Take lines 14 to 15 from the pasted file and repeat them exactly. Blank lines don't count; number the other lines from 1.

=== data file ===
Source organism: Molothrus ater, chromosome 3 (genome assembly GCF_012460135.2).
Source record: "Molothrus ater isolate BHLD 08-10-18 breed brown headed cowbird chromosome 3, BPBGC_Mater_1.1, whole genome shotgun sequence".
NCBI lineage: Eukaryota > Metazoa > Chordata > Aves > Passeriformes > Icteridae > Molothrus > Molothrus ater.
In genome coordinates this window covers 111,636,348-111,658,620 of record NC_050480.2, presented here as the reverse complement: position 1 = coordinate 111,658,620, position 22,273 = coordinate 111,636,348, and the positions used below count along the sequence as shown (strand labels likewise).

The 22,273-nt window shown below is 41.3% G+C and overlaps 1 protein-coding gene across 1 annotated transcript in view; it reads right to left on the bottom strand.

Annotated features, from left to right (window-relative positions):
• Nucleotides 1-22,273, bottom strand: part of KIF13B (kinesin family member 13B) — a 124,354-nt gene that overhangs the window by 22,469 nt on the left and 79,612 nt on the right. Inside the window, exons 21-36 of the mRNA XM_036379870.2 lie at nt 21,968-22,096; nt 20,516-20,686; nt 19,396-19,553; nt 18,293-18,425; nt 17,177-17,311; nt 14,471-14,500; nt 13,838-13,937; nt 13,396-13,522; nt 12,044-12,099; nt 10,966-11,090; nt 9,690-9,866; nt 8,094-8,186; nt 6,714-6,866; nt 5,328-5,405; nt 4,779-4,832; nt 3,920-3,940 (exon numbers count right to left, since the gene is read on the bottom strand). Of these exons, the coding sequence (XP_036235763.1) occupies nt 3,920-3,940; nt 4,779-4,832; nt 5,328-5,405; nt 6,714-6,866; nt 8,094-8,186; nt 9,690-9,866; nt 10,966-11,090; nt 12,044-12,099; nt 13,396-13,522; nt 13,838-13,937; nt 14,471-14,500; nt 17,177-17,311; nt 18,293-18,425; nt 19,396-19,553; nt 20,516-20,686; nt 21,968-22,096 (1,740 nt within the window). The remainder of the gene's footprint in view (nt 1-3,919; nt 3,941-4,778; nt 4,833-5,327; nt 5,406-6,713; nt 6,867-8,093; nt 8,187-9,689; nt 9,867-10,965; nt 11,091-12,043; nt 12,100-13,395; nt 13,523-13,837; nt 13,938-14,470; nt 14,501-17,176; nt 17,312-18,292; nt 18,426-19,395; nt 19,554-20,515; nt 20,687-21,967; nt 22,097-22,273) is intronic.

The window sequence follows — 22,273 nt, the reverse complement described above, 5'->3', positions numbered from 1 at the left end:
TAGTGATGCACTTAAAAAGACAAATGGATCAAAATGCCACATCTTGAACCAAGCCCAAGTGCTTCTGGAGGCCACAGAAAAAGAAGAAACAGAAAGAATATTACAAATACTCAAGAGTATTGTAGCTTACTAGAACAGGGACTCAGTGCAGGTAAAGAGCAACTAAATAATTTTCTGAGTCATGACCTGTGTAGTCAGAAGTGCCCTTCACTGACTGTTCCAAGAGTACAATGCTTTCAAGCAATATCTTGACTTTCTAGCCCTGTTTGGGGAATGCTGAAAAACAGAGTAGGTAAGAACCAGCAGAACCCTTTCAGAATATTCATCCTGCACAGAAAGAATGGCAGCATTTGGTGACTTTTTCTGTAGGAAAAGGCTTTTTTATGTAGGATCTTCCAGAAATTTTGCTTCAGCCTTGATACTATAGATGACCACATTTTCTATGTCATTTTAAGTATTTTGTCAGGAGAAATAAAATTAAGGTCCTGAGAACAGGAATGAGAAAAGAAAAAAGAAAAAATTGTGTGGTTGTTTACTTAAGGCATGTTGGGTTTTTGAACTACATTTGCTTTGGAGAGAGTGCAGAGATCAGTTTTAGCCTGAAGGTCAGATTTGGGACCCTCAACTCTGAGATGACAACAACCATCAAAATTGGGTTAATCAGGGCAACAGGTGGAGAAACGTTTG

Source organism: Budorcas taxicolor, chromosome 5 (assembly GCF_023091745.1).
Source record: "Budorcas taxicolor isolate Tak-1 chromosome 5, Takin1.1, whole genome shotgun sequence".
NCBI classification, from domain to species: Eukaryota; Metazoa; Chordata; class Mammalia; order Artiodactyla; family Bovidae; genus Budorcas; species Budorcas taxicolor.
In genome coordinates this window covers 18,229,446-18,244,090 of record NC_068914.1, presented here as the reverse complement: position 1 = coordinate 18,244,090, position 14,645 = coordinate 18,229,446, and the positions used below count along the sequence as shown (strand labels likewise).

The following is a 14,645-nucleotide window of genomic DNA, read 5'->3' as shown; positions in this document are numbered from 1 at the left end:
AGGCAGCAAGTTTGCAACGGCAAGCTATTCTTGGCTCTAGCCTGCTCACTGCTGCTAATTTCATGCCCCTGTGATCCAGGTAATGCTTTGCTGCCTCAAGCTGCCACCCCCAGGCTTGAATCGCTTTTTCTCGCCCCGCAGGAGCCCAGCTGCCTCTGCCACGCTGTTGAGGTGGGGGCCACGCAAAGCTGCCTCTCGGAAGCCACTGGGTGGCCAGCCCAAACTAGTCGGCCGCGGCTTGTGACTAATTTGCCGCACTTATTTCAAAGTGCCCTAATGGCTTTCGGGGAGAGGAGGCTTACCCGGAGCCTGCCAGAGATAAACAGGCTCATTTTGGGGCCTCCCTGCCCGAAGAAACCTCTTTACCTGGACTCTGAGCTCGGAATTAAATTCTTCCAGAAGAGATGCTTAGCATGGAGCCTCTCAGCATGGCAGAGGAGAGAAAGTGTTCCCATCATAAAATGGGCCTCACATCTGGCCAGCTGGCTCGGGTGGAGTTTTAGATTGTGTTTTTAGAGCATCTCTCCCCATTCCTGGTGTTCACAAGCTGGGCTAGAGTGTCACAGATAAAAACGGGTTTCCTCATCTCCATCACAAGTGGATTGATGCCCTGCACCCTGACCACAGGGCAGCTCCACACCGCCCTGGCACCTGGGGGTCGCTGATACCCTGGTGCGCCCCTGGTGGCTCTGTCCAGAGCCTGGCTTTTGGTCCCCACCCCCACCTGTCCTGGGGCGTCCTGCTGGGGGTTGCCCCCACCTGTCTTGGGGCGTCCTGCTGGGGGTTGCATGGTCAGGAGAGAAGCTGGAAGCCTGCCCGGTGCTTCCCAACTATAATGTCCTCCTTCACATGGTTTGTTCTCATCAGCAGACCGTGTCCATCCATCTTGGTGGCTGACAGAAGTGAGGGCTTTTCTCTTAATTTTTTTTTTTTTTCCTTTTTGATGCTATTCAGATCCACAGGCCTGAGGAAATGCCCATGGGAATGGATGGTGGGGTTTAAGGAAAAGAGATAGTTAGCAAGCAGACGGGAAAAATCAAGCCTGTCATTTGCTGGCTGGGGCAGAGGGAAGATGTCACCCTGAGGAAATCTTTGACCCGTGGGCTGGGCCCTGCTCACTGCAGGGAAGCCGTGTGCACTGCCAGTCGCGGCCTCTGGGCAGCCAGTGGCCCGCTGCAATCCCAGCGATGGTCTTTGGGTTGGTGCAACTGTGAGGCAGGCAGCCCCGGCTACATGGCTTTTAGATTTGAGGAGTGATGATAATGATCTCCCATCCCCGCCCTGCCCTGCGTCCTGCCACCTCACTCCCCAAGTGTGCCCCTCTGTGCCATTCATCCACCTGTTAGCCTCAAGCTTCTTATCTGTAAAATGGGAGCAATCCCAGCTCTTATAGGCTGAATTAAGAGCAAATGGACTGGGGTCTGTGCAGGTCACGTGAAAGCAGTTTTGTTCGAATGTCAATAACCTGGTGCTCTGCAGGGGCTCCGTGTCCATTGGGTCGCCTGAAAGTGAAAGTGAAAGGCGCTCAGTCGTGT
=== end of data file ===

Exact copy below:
The following is a 14,645-nucleotide window of genomic DNA, read 5'->3' as shown; positions in this document are numbered from 1 at the left end:
AGGCAGCAAGTTTGCAACGGCAAGCTATTCTTGGCTCTAGCCTGCTCACTGCTGCTAATTTCATGCCCCTGTGATCCAGGTAATGCTTTGCTGCCTCAAGCTGCCACCCCCAGGCTTGAATCGCTTTTTCTCGCCCCGCAGGAGCCCAGCTGCCTCTGCCACGCTGTTGAGGTGGGGGCCACGCAAAGCTGCCTCTCGGAAGCCACTGGGTGGCCAGCCCAAACTAGTCGGCCGCGGCTTGTGACTAATTTGCCGCACTTATTTCAAAGTGCCCTAATGGCTTTCGGGGAGAGGAGGCTTACCCGGAGCCTGCCAGAGATAAACAGGCTCATTTTGGGGCCTCCCTGCCCGAAGAAACCTCTTTACCTGGACTCTGAGCTCGGAATTAAATTCTTCCAGAAGAGATGCTTAGCATGGAGCCTCTCAGCATGGCAGAGGAGAGAAAGTGTTCCCATCATAAAATGGGCCTCACATCTGGCCAGCTGGCTCGGGTGGAGTTTTAGATTGTGTTTTTAGAGCATCTCTCCCCATTCCTGGTGTTCACAAGCTGGGCTAGAGTGTCACAGATAAAAACGGGTTTCCTCATCTCCATCACAAGTGGATTGATGCCCTGCACCCTGACCACAGGGCAGCTCCACACCGCCCTGGCACCTGGGGGTCGCTGATACCCTGGTGCGCCCCTGGTGGCTCTGTCCAGAGCCTGGCTTTTGGTCCCCACCCCCACCTGTCCTGGGGCGTCCTGCTGGGGGTTGCCCCCACCTGTCTTGGGGCGTCCTGCTGGGGGTTGCATGGTCAGGAGAGAAGCTGGAAGCCTGCCCGGTGCTTCCCAACTATAATGTCCTCCTTCACATGGTTTGTTCTCATCAGCAGACCGTGTCCATCCATCTTGGTGGCTGACAGAAGTGAGGGCTTTTCTCTTAATTTTTTTTTTTTTTCCTTTTTGATGCTATTCAGATCCACAGGCCTGAGGAAATGCCCATGGGAATGGATGGTGGGGTTTAAGGAAAAGAGATAGTTAGCAAGCAGACGGGAAAAATCAAGCCTGTCATTTGCTGGCTGGGGCAGAGGGAAGATGTCACCCTGAGGAAATCTTTGACCCGTGGGCTGGGCCCTGCTCACTGCAGGGAAGCCGTGTGCACTGCCAGTCGCGGCCTCTGGGCAGCCAGTGGCCCGCTGCAATCCCAGCGATGGTCTTTGGGTTGGTGCAACTGTGAGGCAGGCAGCCCCGGCTACATGGCTTTTAGATTTGAGGAGTGATGATAATGATCTCCCATCCCCGCCCTGCCCTGCGTCCTGCCACCTCACTCCCCAAGTGTGCCCCTCTGTGCCATTCATCCACCTGTTAGCCTCAAGCTTCTTATCTGTAAAATGGGAGCAATCCCAGCTCTTATAGGCTGAATTAAGAGCAAATGGACTGGGGTCTGTGCAGGTCACGTGAAAGCAGTTTTGTTCGAATGTCAATAACCTGGTGCTCTGCAGGGGCTCCGTGTCCATTGGGTCGCCTGAAAGTGAAAGTGAAAGGCGCTCAGTCGTGT